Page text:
Last reviewed 24 February 2020

Amidall the arguments about trade, financial services and fisheries, discussions about the forthcoming negotiations between the UK and the EU regarding their future relationship tend to neglect one very important area — data protection.

The storage and use of personal data by organisations was brought into sharp focus in 2018 when they were required to take account of the requirements of the EU’s General Data Protection Regulation (GDPR).

In that context, the Government has made clear, personal data refers to any information that can be used to identify a living individual, including a customer’s name, their physical or IP address, or HR functions such as staff working hours and payroll details.

While businesses should all now have their GDPR policies in place, they need to be aware of the possible impact of the post-Brexit negotiations.

The Information Commissioner's Office (ICO) has explained: “The UK will leave the European Union on 31 January and enter a Brexit transition period. During this period, which runs until the end of December 2020, it will be business as usual for data protection”.

It is what happens after that date that will increasingly cause concern for businesses that currently exchange data freely with the EU Member States.

If this is to continue after 31 December 2020, it is likely that the EU will have to adopt what is known as an adequacy decision, essentially agreeing that the UK’s provisions for data protection are at least as good as those applying in the Union.

The quickest EU adequacy decision agreed so far was for Argentina, and that took 18 months; the UK’s transition period now has only 10 months to run.

The Government has already said that it will adopt the GDPR into domestic law at the end of the transition period but this does not necessarily mean that the EU will automatically deem it to be adequate.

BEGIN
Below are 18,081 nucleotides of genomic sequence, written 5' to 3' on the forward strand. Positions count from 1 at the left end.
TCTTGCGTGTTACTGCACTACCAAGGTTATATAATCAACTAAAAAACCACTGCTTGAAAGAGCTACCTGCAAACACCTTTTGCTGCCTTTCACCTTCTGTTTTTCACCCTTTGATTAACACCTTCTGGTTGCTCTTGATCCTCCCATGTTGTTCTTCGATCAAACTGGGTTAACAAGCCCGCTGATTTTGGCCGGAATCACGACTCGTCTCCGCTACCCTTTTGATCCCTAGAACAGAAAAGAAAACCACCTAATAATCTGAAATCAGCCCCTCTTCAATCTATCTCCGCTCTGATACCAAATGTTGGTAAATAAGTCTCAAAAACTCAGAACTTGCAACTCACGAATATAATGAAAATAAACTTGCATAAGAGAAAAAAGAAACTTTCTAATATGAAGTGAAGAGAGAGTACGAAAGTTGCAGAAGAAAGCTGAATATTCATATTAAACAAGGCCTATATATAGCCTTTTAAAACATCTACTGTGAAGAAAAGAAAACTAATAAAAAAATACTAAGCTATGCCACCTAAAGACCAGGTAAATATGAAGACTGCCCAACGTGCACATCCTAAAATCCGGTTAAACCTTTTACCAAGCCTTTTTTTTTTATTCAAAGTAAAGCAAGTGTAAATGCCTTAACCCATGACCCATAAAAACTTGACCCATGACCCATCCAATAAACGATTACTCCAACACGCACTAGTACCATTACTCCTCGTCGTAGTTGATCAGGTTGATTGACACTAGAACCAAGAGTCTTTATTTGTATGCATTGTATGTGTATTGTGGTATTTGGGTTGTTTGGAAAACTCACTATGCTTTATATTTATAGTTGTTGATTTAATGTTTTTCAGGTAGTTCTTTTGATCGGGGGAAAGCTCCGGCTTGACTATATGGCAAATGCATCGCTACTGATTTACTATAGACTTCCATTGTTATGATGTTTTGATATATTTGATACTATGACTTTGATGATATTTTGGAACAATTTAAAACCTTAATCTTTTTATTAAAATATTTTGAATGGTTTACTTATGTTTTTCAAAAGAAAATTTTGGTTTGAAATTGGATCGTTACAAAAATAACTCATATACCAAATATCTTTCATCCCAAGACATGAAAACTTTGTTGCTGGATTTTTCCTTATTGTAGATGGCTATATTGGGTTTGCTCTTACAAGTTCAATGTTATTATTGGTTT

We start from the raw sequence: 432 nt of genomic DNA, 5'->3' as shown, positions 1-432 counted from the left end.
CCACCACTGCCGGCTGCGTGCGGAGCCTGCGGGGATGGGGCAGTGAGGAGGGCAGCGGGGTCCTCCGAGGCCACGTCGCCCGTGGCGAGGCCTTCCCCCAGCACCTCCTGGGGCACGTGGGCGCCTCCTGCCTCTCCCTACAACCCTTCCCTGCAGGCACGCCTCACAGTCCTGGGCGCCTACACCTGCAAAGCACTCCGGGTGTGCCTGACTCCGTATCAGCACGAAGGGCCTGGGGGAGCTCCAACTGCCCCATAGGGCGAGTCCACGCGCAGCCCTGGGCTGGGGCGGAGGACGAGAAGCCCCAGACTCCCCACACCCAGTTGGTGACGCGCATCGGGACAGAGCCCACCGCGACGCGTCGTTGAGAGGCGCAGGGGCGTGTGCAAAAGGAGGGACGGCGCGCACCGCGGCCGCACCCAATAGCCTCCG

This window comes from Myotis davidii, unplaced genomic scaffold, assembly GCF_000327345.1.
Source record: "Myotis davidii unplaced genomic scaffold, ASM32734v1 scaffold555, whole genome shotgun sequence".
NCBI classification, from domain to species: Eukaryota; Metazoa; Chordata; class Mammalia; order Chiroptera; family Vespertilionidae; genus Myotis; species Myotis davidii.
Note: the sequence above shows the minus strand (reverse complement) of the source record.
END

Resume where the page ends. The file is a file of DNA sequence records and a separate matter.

This is because the European Union (Withdrawal Agreement) Act 2020 allows the UK courts to diverge from the case law of the EU’s Court of Justice (CJEU) so the two sides could begin to drift apart on their interpretation of the GDPR.

“It is not yet known what the data protection landscape will look like at the end of the transition period and we recognise that businesses and organisations will have concerns about the flow of personal data in future,” the ICO has advised.

It has accordingly prepared a suite of guidance and materials (available at to help businesses to prepare for all scenarios, including a no-deal Brexit.

Comment by BrightHR Chief Technological Officer Alastair Brown

Employers won’t be surprised that the future landscape of data protection in the context of Brexit is unclear and the ICO’s own admission on that score doesn’t instil any confidence.

It’s a complicated area in the first place that employers are still getting to grips with, despite the new data protections laws being in play for almost two years now.

The best advice for employers is to sit tight and wait for decisions to unfold, using ICO’s “any eventuality” guidance as a signpost for any actions needed.